“Nothing is permanent in this world, not even our troubles.” — Charlie Chaplin
Physicians, and emergency, surgical and hospital staffs, are trained to work under pressure. Many thrive on “red alert” and “code blue” emergency situations. They train to exhibit grace and cool heads under pressure because they know that the emergency will come to an end and they can disengage from being on high alert and the immediacy of the moment. For family caregivers, this is not the case.
Family caregivers are many times on their own, navigating rough and uncharted waters as both captain and crew. Although caregiver training was authorized through the Affordable Care Act, many hospital providers did not meet their obligations and implement these much-needed programs. Caregivers were once again left without a lifeboat by not being trained to perform basic medical procedures to boost their confidence and effectiveness.
When we experience extended levels of stress in multiple aspects of our lives, our ability to be present and efficient in everyday situations is at risk. There are warning signs that we need to be mindful of to prevent long term circumstantial and/or clinical effects related to stress.
Are any of the following familiar to you?
1. I am bored and sometimes resentful about being a caregiver and have little to no patience to listen to my loved one’s concerns.
2. I discourage conversation by asking unengaging questions and replying with yes or no answers.
3. I am falling behind and have little interest in fulfilling my responsibilities.
4. I am losing or have lost my sense of humor.
5. I feel tired most of the time.
6. I dread going to work and/or coming home more than usual.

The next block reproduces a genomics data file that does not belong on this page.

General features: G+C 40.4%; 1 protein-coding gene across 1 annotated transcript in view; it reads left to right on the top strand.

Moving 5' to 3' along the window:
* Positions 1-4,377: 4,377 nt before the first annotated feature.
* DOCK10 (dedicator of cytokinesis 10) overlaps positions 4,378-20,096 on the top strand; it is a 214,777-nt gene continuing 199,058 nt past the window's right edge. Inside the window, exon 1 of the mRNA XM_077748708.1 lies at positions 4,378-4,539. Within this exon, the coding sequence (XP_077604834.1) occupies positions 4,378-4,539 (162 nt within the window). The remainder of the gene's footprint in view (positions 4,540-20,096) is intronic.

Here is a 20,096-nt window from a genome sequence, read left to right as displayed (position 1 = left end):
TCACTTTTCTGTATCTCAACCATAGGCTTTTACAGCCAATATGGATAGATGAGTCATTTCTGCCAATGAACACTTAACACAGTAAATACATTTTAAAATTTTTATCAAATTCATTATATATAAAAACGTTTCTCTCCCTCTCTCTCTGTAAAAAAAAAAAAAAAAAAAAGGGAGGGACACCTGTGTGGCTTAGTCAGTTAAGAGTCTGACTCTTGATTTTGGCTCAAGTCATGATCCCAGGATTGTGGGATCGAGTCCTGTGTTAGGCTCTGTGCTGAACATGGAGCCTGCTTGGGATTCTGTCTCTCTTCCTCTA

7. I haven’t had any fun for a while now.
8. I feel stuck and tend to avoid others, and increasingly spend more of my free time (like I have any) alone.
9. I ignore what I know would make me feel better and make excuses to not take care of myself.
If you can relate to three or more of the above statements, you might want to consider making some adjustments to your attitude and activities. Wouldn’t you suggest the same to a friend?
It’s unrealistic to think that a work/life balance can be achieved without some tipping of the scales on occasion. Busy lifestyles can cause us to overlook or gloss over things that can build up over time and blindside us. Certainly, it is true that the first step toward solving any problem is admitting there is a problem!
Stress can manifest itself in a variety of physical symptoms as well, including headaches (tension and migraine), shortness of breath, back pain, high blood pressure, stiff neck, constipation/diarrhea, insomnia, upset stomach, depression, fatigue, relationship problems, weight gain/loss, and fatigue. While these symptoms may point to other maladies, a stress assessment may be the first line of defense in getting down to causes and conditions in ourselves. Learning to reduce stress and its related effects on your happiness and quality of life is caregiver gold!
Dr. Jamie co-authored the acclaimed Take Your Oxygen First: Protecting Your Health & Happiness While Caring for a Loved One with Memory Loss and was featured in The 100 Mile Walk: A Father and Son on a Quest to Find the Essence of Leadership, Voices of Caregiving and Voices of Alcoholism. Dr. Huysman writes for Caregiver SOS, Florida MD and Today’s Caregiver magazines and blogs on PsychologyToday.com.